Column graph - Proportion of people in selected age groups with a non-school qualification by year 12 attainment - 2010
Source: ABS 2010 Survey of Education and Work

20-64 YEAR OLDS WITH A NON-SCHOOL QUALIFICATION: LEVEL OF HIGHEST NON-SCHOOL QUALIFICATION BY YEAR 12 ATTAINMENT - 2010
Column graph - 20-64 year olds with a non-school qualification: level of highest non-school qualification by year 12 attainment - 2010
(a) Certificate not further defined.
Source: ABS 2010 Survey of Education and Work

COUNCIL OF AUSTRALIAN GOVERNMENTS (COAG)

COAG's National Education Agreement (2009) places considerable importance on Year 12 education and aims to lift the proportion of 20-24 year olds with Year 12 or a Certificate II to 90% by 2015. The COAG attainment target for 2020 has since been amended to measure those with Year 12 or a Certificate III. Certificate III is recognised as the international standard of equivalence of upper secondary education. (Endnote 4)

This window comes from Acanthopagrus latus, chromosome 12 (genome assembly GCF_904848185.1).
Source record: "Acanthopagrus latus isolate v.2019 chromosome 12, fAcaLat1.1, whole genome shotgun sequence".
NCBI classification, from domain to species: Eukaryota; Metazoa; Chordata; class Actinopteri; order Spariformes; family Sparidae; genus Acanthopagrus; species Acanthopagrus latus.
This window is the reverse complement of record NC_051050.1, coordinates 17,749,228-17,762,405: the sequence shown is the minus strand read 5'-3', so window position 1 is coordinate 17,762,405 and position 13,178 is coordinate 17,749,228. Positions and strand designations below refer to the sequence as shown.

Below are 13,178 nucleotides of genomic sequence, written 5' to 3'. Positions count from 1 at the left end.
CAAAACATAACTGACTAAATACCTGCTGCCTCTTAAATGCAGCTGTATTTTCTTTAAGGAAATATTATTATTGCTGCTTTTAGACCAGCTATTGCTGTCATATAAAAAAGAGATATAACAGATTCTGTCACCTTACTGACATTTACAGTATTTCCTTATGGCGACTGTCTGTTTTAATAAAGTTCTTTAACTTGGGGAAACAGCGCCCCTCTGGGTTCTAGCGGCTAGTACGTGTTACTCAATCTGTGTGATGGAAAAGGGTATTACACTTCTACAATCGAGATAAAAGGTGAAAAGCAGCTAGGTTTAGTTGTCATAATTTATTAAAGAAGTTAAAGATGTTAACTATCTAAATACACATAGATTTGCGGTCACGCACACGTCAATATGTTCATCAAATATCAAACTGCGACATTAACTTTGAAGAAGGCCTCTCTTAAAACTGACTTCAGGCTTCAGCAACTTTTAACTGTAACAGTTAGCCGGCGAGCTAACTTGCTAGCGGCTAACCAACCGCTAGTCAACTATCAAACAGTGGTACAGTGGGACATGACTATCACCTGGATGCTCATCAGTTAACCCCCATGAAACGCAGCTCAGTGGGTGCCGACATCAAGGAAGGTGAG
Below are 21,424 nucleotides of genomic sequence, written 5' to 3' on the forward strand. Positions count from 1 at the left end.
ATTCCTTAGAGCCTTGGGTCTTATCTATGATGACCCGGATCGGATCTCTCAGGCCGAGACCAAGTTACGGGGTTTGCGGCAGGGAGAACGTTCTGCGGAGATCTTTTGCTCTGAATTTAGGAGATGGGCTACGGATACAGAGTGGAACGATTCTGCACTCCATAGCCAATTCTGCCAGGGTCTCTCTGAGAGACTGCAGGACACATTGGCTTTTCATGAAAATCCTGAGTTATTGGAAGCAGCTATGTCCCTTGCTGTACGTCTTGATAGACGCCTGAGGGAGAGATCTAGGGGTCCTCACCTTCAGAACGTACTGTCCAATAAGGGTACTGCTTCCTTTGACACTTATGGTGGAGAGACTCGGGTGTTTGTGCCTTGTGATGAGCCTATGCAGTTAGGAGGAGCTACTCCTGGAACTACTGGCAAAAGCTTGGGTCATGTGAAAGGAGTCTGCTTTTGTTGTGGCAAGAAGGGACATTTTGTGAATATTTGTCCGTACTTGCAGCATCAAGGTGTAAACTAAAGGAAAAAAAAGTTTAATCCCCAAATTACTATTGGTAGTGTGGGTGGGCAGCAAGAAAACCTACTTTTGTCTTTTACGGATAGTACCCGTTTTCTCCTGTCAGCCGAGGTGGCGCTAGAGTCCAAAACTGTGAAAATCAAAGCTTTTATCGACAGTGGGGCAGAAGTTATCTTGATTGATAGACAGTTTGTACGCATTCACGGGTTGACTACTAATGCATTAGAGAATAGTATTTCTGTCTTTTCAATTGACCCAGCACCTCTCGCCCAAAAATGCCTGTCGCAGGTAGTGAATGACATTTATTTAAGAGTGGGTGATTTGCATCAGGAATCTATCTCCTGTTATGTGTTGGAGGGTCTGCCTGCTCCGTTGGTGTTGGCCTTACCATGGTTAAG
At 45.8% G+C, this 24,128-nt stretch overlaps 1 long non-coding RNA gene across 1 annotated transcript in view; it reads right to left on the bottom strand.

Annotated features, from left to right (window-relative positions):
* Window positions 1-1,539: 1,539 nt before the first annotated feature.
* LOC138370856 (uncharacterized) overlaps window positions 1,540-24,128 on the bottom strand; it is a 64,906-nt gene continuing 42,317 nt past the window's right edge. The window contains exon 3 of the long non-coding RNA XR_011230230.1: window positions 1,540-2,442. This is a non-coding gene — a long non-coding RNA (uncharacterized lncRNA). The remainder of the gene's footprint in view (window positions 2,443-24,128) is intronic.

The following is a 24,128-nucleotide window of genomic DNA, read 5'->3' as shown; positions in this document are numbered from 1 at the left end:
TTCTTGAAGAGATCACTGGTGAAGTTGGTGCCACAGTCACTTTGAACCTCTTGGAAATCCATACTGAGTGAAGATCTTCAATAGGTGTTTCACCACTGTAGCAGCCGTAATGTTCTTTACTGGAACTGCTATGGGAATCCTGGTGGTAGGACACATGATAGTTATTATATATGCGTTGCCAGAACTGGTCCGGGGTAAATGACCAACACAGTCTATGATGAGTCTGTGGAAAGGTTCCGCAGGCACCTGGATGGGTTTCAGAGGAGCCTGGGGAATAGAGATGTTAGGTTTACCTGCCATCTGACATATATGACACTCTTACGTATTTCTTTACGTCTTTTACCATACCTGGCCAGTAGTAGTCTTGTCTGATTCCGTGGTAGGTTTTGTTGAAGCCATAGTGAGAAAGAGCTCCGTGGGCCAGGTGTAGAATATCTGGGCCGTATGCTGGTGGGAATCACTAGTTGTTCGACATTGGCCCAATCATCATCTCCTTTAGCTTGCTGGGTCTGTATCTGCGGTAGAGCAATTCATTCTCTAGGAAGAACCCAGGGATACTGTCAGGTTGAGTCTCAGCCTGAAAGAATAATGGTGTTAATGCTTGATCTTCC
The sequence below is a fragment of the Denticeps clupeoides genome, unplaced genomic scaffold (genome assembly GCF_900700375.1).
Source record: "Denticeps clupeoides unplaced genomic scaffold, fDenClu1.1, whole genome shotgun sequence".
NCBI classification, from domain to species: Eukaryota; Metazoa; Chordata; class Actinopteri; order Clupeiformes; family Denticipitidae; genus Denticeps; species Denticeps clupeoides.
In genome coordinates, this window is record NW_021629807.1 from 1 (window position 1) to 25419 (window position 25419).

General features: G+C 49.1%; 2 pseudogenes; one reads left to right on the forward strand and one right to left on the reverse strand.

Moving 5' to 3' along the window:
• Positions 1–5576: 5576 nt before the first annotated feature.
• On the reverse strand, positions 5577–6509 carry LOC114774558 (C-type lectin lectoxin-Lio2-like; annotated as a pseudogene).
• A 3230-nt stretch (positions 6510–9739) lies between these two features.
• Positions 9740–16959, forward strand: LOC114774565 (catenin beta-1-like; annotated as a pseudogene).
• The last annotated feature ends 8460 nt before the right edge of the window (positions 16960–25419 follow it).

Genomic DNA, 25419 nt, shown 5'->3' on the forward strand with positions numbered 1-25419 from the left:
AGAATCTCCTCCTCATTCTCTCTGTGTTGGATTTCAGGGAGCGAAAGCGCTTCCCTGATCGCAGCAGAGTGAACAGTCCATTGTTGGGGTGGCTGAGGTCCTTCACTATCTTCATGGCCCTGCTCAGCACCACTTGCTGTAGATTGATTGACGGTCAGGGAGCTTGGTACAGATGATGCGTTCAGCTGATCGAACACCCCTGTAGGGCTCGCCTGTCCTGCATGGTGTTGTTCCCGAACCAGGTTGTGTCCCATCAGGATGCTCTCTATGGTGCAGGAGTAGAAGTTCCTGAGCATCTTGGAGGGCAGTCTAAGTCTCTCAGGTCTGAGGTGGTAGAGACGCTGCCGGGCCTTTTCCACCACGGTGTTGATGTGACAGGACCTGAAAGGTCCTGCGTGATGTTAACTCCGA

Between 2001 and 2010, the proportion of 20-24 year olds who had attained Year 12 or a Certificate II increased from 79% to 86%. Similarly, the proportion of 20-24 year olds who had attained Year 12 or a Certificate III increased from 77% to 85%.

PROPORTION OF 20-24 YEAR OLDS WHO HAD ATTAINED YEAR 12 AND/OR CERTIFICATE II OR CERTIFICATE III(a) - 2001-2010
Line graph - Proportion of 20-24 year olds who had attained Year 12 and/or Certificate II or Certificate  III - 2001-2010
(a) And/or above.
Source: ABS 2001 Transition from Education to Work Survey; 2002-2010 Surveys of Education and Work; ABS Education and Work, Australia, May 2010 (cat. no. 6227.0)

Apprenticeships

In 2010, there were around 72,000 employed 20-24 year olds who were trainees or apprentices, with males comprising the majority of this group (88%). Two-thirds (66%) of these trainees or apprentices had attained Year 12.

Traditionally, apprenticeships and traineeships have offered alternative training-employment pathways for students who have not attained Year 12, particularly for young men. However, most recently the majority of young people employed as apprentices have attained Year 12.

Employment